LONDON • Americans own an estimated 265 million guns, an increase of 70 million compared to 1994, according to the most definitive portrait of US gun ownership in two decades.
The figure computes to more than one gun for every American adult. But the new survey estimates that 130 million of these guns are concentrated in the hands of just 3 per cent of American adults - a group of super owners who have amassed an average of 17 guns each, The Guardian reported.
The survey conducted online last year on 4,000 Americans by public health researchers from Harvard and Northeastern universities also shows that the percentage of Americans who own guns decreased slightly from 25 per cent to 22 per cent, driven by a dramatic decrease among men.
The 1994 survey found that 42 per cent of American men described themselves as gun owners, compared with only 32 per cent of American men in the new study.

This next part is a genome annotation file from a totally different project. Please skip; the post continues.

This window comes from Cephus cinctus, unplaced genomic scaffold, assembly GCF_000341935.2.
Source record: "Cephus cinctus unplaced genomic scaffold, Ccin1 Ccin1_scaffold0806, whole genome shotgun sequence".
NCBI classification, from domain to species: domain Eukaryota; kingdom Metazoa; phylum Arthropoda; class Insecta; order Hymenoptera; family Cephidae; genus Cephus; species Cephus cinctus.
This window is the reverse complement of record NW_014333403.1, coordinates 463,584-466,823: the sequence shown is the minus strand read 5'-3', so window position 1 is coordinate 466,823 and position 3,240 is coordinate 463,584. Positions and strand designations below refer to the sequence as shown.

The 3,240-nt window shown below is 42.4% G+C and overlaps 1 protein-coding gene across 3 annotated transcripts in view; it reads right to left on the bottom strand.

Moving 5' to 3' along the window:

Meanwhile, the percentage of women who say they own guns has increased slightly from 9 per cent in 1994 to 12 per cent today.
These women were more likely to own a gun for self-defence than men, and more likely to own a handgun only.
Even as the US has grown dramatically safer and gun violence rates have plummeted, handguns have become a greater proportion of the country's civilian gun stock, suggesting that self-defence is an increasingly important factor in gun ownership.
The data suggests that American gun ownership is driven by an "increasing fearfulness", said Dr Deborah Azrael, a Harvard School of Public Health firearms researcher and the lead author of the study.
But roughly 20,000 of America's more than 30,000 annual gun deaths are suicides.
"If we hope to reduce firearm suicide, if we hope to reduce the other potential dangers of guns, my gut is, we have to speak to that fear," said Dr Azrael.
Overall, the survey found, gun owners tended to be white, male, conservative and in rural areas. Thirty per cent of conservatives said they were gun owners, compared with 19 per cent of moderates and only 14 per cent of liberals.
Clear racial disparities in overall gun ownership remained, with 25 per cent of white and multiracial Americans saying they personally owned a gun, compared with 16 per cent of Hispanics and 14 per cent of African Americans.